Paul Quinn College, a historically Black college in South Dallas, appeared to be on its last legs when Michael Sorrell was named president.
Originally, Sorrell was only supposed to be a caretaker president for 90 days. The hope was his previous success in business would help him keep the doors open through the crisis, even though he had no experience in higher education administration.
As the Wall Street Journal recently noted in a profile of Sorrell, when he arrived at Paul Quinn 12 years ago, “the school’s balance sheet was in the red, 15 of its buildings were abandoned and the graduation rate was just 5%.”
Instead, Sorrell stayed and transformed Paul Quinn into a model for how urban colleges can serve students from underprivileged backgrounds.
Sorrell, a graduate of Penn GSE’s Executive Doctorate in Higher Education Management program, believes colleges need to reimagine how they operate if they want students with few financial resources to succeed.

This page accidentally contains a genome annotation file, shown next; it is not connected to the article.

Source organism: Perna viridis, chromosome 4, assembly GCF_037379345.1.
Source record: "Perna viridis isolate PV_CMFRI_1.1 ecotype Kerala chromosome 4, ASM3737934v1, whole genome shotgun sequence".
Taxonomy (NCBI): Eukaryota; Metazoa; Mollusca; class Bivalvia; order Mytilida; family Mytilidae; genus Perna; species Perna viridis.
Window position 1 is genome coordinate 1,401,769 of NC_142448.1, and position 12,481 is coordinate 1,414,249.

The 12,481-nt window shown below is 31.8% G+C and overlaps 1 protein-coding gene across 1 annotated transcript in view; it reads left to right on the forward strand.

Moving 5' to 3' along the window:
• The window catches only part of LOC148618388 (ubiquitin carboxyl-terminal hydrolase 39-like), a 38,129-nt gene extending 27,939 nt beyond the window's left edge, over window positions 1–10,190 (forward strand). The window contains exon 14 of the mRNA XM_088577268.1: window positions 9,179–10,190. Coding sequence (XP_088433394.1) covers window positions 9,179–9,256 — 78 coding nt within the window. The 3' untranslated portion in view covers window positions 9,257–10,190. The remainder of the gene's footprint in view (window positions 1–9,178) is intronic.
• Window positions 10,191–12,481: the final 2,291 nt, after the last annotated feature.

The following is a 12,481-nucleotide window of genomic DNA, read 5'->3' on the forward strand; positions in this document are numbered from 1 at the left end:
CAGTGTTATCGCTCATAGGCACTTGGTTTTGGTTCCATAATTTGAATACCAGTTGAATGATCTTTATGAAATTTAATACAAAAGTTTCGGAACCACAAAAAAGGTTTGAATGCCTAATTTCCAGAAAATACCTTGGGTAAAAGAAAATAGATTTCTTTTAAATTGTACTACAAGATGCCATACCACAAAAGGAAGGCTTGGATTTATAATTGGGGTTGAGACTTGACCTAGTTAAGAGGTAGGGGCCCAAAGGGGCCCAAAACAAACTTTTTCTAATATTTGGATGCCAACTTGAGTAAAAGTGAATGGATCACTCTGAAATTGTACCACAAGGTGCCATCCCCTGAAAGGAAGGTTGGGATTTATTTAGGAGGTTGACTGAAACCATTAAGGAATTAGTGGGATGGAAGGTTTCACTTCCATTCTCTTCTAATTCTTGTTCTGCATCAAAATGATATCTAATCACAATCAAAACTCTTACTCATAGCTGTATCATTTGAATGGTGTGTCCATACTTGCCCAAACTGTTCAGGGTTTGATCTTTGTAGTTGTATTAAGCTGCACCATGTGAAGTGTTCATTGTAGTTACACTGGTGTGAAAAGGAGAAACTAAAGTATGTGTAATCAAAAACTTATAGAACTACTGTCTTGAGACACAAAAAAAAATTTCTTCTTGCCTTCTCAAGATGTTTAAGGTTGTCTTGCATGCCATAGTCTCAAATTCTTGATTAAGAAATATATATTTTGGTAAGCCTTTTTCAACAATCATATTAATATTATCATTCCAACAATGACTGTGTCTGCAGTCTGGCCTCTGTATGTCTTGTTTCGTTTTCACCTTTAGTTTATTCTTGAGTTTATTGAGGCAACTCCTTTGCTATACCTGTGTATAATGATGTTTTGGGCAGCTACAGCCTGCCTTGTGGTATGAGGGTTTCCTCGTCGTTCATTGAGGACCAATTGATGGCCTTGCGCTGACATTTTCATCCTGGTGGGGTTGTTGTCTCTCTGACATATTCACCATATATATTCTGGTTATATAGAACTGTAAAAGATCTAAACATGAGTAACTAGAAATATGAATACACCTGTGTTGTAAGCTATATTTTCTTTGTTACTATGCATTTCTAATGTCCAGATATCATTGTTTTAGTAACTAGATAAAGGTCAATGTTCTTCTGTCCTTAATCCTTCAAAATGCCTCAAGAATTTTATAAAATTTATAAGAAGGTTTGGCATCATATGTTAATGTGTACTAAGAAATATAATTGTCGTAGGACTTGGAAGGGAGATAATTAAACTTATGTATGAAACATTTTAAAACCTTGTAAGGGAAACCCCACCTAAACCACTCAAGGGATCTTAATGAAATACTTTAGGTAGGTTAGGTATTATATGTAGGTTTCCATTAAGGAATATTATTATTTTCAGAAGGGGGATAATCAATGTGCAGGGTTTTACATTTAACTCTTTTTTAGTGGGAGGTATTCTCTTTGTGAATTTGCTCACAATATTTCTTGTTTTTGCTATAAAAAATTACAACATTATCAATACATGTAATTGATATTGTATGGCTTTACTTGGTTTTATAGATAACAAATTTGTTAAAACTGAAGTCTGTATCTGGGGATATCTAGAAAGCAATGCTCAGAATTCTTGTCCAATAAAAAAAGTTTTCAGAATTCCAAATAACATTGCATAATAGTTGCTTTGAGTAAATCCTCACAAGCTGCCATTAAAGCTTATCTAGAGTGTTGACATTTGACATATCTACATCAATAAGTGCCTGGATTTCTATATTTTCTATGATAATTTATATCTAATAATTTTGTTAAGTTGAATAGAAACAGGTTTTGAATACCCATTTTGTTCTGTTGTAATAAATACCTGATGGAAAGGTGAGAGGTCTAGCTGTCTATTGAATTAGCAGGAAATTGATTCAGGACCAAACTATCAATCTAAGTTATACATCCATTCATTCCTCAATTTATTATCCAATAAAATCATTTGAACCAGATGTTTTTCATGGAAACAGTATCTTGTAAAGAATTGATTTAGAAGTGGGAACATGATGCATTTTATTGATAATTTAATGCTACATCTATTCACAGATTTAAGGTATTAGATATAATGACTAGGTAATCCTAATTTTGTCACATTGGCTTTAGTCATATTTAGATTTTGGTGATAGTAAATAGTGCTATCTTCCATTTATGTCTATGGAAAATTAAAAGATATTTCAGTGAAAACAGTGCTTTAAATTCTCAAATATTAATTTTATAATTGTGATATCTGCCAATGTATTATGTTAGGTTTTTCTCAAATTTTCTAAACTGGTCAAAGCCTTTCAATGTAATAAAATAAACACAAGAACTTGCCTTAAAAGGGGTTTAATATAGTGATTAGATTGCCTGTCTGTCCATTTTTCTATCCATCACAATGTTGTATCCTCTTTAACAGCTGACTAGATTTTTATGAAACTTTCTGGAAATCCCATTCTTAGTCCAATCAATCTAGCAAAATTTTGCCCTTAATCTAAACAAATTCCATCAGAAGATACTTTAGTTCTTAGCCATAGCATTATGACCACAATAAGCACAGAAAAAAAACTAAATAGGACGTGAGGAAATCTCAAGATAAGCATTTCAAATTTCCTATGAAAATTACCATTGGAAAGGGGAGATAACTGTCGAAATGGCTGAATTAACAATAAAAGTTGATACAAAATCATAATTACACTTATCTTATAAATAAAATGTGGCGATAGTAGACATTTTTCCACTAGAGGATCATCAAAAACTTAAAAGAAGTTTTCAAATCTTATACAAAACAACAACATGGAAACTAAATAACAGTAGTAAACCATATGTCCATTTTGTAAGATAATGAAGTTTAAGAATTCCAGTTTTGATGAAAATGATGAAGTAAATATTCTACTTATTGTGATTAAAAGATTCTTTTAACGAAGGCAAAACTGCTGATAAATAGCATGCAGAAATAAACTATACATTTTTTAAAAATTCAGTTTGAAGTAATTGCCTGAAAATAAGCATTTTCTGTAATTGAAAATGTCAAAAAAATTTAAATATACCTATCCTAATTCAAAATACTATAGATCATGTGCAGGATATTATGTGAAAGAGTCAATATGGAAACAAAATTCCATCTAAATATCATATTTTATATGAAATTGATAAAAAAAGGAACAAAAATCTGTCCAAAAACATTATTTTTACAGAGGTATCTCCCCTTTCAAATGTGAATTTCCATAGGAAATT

As the Journal notes, Paul Quinn has created a jobs program that allows students to build a resume, ease tuition burdens, and focus on their education. During his tenure, the Journal reports, Paul Quinn’s freshman retention rate has risen from 38 percent to 71 percent.
“Students from Pell Grant backgrounds can graduate with less than ten thousand dollars of debt, and they get two forms of education—a real-world work experience, and a rigorous liberal arts experience,” Sorrell previously told Penn GSE.
Sorrell, Paul Quinn, and Penn GSE are still linked. Sorrell is a member of Penn GSE's Board of Overseers and is on the advisory board for Penn GSE’s Center for Minority Serving Institutions. After his experience here, he encouraged Dexter Evans, a Paul Quinn student to pursue a master’s degree at Penn GSE. After earning a degree in Higher Education Administration in 2018, Evans returned to Paul Quinn, and now serves as Special Assistant to the President.